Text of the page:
Pigalle gown

 GOWN OF THE WEEK

From Ian, our resident Gowns Guru.

The Black Column Pigalle Gown

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( Christie’s sale Lot 1, Shirley Live at the Pigalle 1965 LP cover)

 

Another gown designed by Doug Darnell.

 

This stunner was designed in 1960, it started life as a straight column dress at the Pigalle club in 1960. THE look of that year for gowns!

 

The first alteration to this dress occurred in 1965, an ostrich hem was added to it for Shirley’s performance at the Royal Command Performance, the gown was also worn in this form for Dame Shirley’s season that year at the Pigalle club ( see picture on album sleeve).

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The last alteration to the gown was in 1973, it was given a side slit and an ostrich feather trim up the slit ( see Christie’s brochure page 23) DSB wore it at the Chile song festival, that year.

 

This sexy look to the gown was also given a run on the 1988 UK tour. I think the gown looked great in all it’s three forms. Just goes to show,even a millionairess had her old favourites which she always loved to wear!

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J-F in Christie’s showroom

Our dear friend Jean-Francois purchased this gown for £6,400. It has been professionally restored and delicately cleaned. It now is the centrepiece of his beautiful apartment lobby. It fits a friend perfectly and she occasionally wears it. She looks incredibly good! So this gown is in good hands, and even makes appearances!

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Here’s a vintage clip of With These Hands:

http://www.youtube.com/watch?v=5WUyQaO7Dv8

Thanks to Scot

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DESCRIPTION FROM THE CHRISTIE’S CATALOGUE:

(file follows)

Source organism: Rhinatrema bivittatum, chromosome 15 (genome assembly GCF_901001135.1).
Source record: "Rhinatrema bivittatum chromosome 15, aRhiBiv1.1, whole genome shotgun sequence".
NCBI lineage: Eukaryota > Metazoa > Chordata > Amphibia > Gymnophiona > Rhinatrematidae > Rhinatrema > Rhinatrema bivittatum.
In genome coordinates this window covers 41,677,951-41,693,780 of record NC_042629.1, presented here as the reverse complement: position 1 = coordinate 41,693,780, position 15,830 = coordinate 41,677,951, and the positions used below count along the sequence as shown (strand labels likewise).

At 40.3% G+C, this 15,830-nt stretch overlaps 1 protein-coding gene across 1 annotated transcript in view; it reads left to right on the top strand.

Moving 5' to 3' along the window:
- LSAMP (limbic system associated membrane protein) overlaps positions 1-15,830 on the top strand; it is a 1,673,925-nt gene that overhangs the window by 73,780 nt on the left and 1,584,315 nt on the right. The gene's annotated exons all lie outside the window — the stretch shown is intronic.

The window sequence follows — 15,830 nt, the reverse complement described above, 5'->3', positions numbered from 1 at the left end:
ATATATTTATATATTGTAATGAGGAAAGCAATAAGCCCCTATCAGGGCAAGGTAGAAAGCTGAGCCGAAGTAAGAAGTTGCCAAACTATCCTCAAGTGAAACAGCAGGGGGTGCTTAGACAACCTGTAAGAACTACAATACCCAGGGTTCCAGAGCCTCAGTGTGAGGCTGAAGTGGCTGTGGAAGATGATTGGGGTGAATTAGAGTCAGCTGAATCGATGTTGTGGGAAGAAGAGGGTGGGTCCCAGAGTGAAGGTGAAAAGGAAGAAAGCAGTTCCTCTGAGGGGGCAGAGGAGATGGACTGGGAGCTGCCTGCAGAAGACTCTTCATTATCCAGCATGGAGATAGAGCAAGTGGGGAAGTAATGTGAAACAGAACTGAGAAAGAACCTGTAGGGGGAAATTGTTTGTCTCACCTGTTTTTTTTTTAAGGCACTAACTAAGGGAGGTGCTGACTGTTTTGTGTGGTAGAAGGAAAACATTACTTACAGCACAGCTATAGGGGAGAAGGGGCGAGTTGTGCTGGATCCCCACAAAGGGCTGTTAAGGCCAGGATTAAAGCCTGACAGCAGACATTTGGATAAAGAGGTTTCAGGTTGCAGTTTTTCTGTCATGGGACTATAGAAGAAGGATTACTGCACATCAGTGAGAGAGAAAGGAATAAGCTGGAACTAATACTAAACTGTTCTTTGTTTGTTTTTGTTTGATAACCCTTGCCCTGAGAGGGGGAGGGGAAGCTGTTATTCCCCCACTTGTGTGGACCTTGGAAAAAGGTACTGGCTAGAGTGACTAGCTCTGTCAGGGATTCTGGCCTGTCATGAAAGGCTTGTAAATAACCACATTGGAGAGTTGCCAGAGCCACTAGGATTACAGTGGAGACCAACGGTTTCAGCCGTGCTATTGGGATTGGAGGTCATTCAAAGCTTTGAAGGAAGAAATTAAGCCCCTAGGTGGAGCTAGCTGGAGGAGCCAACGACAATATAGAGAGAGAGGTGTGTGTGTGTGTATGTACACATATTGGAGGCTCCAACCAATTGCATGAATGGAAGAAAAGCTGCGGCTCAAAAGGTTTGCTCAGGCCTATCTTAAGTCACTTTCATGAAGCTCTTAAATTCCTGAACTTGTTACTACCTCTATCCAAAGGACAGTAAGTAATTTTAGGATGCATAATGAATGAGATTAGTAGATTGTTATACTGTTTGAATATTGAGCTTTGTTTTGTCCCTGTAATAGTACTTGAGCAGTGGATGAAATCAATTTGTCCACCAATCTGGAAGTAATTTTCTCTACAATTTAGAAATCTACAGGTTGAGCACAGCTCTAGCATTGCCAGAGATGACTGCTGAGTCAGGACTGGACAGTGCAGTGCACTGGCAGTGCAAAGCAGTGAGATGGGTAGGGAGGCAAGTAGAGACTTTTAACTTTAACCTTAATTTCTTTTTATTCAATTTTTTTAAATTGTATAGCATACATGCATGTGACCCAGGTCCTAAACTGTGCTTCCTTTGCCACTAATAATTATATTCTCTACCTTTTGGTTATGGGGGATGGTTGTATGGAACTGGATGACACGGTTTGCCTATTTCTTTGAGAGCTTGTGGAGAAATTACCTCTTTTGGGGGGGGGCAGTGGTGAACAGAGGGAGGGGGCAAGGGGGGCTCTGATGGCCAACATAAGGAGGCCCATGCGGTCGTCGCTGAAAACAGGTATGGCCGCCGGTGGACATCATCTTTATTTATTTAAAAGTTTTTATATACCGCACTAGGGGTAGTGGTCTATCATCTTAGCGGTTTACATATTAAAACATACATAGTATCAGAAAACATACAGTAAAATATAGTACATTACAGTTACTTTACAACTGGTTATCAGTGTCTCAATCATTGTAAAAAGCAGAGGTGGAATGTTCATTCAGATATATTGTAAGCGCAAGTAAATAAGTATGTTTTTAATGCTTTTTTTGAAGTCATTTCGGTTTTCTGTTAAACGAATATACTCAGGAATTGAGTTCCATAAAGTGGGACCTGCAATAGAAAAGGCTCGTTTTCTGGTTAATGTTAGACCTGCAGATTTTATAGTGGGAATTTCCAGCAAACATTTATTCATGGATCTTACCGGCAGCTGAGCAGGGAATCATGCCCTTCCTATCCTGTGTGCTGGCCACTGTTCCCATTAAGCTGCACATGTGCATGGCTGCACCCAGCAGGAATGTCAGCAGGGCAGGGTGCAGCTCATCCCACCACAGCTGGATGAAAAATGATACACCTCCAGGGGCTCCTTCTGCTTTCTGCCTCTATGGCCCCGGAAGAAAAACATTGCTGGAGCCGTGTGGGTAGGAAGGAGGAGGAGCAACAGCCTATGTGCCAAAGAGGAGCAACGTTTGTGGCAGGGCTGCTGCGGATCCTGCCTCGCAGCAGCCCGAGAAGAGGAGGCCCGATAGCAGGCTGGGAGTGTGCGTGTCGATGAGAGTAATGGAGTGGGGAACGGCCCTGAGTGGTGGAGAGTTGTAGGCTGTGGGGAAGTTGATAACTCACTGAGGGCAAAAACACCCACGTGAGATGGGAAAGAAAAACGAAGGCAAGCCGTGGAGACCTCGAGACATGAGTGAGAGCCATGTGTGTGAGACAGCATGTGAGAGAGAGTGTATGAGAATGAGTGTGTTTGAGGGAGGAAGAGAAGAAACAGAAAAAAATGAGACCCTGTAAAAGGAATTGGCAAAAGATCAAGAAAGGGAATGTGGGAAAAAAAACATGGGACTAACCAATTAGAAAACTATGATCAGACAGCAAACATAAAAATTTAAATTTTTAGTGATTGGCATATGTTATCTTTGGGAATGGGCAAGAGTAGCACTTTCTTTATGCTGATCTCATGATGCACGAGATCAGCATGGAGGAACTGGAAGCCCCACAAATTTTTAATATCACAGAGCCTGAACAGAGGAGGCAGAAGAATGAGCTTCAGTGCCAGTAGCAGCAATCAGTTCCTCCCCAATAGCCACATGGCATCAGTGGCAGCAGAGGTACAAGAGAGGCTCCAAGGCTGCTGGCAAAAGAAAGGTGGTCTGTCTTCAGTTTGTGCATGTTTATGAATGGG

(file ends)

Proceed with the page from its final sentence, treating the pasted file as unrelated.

A glistening stage gown by Douglas Darnell, the black silk faille ground densely embroidered overall with vertical rows of black bugle beads, the skirt slit to the hip at one side, the flowing train and slit trimmed with deep layers of black ostrich feathers, lined in gold silk tissue

Weight: approx. 3.5kg

This gown has been adapted by Darnell since he first made it in 1960 from the original form of a simple column gown to which he added the ostrich feather to the hem, and later the side slit with further ostrich trim.

The photograph illustrated on the front cover of this catalogue shows Dame Shirley wearing this gown on stage at the Royal Command Performance, London Palladium, November, 1965. Other photographs show her wearing this gown previously during performances at the Pigalle Club, London, September, 1960. Subsequently it has been worn at various venues including the Royal Albert Hall in 1973, and during her Spring Tour, 1988. It also features on various 1960s album covers including: The Best of Bassey; Shirley Bassey As Long As He Needs Me; and Shirley Bassey Live At The Pigalle.

Dame Shirley recalls wearing this gown on stage at a key moment in Chile at a music festival in the 1970s. She told us:
“I wore this in Chile at a two day song festival. The first day they put me on at 2 o’clock in the morning. Those kids [in the audience] had been going since 7pm and were ready to rock. Then this woman comes on and starts singing ‘Goldfinger’…they weren’t interested at that hour. By the time I came to do my third song…it was in Spanish…because I could hear them ..it wasn’t boo boo [she laughs] but the Spanish equivalent …I forgot my words and I was saying mumbo jumbo words…I was distracted and my showbusiness voice in my head was saying “Get off before you get lynched” I came off and I cried…there was no consoling me and everyone thought “Oh tomorrow’s off” …But before I went to bed I said “Now this is how it goes. You want me to sing tomorrow. I want to go on first and I only want to sing three songs…this is how it’s going to be”. And I chose this dress…and they put me on first and I marched on …and they saw this leg .. [in defiant voice] and I did ‘Goldfinger’, I did the Spanish Song then I ended up with ‘This Is My Life’…there was huge applause…also because of what had happened the night before. The audience were cheering …the audience awarded the gong…I won…I would have got two if they’d put me on first the night before [laughs]. I would have been the only singer ever to have got two…so that’s the significance of this gown…”

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